means for establishing the temporary adjusted work constellation set as the adjusted work constellation set when the determined symbol error probability is equal to or slightly higher than the target symbol error probability.
35. A system according to claim 34, wherein the means for determining the symbol error probability assumes a uniform symbol-point spacing in the temporary adjusted work constellation set.
36. A system according to claim 24, wherein the means for iteratively adjusting the work constellation set comprises means for iteratively increasing the minimum signal level spacing.
37. A system according to claim 36, wherein the minimum signal level spacing is increased by determining d min , LB = min 0 i 5 min ( 2 c i , 0 , c i , 1 - c i , 0 )
where dmin,LB is the minimum signal level spacing and c′i0 and c′il are increased smallest and second smallest signal levels and ci,0 is a previous smallest signal level of the adjusted work constellation set and wherein i is a frame interval.
38. A system according to claim 36, wherein the means for iteratively increasing the minimum signal level spacing comprises means for iteratively increasing the minimum signal level spacing until the symbol error probability of the work constellation set is slightly below a target symbol error probability.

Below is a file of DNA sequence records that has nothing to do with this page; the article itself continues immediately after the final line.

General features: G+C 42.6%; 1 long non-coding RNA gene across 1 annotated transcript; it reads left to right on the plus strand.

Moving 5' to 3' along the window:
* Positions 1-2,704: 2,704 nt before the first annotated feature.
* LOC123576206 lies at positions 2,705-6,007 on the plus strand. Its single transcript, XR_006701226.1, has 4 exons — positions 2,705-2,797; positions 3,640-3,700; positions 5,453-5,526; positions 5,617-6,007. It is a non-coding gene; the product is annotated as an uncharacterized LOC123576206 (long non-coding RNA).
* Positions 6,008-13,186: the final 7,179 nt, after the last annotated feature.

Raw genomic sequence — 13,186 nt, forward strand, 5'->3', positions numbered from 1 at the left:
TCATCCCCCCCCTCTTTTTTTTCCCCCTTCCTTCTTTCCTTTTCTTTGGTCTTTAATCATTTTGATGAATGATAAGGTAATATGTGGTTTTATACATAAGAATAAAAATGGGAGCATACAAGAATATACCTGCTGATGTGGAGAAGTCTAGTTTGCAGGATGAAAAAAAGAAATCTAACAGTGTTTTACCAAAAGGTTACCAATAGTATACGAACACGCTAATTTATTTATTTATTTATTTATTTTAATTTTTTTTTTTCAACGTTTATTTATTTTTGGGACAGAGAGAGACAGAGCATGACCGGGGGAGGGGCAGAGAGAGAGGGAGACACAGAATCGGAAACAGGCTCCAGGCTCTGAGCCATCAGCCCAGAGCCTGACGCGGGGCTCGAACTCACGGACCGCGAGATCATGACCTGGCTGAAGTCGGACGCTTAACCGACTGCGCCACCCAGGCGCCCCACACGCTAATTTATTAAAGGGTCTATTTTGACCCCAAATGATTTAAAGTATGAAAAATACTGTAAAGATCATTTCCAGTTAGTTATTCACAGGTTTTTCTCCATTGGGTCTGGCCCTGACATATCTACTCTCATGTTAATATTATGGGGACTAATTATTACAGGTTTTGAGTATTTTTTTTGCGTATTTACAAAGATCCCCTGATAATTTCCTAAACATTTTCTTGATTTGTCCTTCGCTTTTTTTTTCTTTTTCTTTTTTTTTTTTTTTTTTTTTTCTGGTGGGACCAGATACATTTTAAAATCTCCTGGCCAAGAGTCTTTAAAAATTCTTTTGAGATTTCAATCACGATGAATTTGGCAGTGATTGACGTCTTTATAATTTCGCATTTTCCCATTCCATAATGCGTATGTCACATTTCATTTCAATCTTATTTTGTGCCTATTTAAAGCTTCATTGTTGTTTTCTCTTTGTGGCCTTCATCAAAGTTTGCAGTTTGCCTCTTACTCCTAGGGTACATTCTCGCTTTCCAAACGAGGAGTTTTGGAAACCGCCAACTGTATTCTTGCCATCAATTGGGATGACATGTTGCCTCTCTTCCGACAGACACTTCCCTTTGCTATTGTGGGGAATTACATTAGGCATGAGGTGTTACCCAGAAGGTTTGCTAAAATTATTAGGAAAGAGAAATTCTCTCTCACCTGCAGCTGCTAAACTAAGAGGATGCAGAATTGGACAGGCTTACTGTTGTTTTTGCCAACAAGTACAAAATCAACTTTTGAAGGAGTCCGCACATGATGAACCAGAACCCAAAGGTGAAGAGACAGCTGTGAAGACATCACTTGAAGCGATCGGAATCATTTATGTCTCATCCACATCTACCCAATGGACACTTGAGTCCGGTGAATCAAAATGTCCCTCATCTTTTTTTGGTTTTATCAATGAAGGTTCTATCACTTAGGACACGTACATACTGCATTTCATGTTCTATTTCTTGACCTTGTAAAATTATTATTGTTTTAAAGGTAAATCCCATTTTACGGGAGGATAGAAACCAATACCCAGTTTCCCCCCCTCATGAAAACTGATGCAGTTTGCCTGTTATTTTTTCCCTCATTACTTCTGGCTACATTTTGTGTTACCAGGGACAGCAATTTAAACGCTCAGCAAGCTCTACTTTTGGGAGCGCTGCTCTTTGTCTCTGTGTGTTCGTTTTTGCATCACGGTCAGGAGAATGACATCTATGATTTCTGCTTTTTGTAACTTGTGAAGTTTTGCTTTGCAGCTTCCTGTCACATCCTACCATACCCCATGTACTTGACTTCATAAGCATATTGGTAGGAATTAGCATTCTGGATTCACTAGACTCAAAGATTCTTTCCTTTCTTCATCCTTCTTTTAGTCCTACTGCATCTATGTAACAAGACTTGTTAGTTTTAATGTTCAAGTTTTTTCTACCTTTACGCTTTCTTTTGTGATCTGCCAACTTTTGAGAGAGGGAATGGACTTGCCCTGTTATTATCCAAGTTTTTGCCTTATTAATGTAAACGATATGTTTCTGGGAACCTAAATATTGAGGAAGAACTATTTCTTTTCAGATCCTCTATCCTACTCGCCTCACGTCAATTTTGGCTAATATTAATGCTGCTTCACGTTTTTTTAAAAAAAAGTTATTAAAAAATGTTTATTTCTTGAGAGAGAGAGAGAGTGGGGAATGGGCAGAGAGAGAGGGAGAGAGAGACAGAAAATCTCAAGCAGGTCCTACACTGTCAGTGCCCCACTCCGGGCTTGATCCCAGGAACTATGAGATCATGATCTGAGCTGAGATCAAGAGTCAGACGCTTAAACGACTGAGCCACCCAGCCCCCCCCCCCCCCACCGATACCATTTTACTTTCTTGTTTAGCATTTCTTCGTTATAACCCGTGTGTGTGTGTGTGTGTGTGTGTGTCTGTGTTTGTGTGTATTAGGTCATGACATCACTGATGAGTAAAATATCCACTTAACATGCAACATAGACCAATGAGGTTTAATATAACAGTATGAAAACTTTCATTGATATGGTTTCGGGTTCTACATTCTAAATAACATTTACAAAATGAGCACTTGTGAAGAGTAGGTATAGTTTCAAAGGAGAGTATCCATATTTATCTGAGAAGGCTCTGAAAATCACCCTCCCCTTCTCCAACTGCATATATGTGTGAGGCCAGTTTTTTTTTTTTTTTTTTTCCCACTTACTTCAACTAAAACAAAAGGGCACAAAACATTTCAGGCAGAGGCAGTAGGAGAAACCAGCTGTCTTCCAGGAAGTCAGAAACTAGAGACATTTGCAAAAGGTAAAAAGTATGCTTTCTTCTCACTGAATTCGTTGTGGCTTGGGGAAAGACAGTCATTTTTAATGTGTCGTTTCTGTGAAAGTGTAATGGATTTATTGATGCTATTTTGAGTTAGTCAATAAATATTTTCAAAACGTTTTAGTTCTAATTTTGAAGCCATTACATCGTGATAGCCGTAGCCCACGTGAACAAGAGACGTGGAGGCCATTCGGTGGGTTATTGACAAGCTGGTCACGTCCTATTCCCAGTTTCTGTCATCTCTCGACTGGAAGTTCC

39. A system according to claim 25, wherein the means for iteratively fine-tuning the pruned work constellation set so as to provide a final constellation set which is within a specified tolerance of the error probability target and/or the power limit comprises means for increasing the minimum signal level spacing until the constellation power of the pruned work constellation set is within a threshold value of the power limit.
40. A system according to claim 39, wherein the means for iteratively fine-tuning the pruned work constellation set so as to provide a final constellation set which is within a specified tolerance of the error probability target and/or the power limit further comprises means for reducing a multiplicity of ucodes which are at the minimum signal level spacing with respect to a neighboring ucode.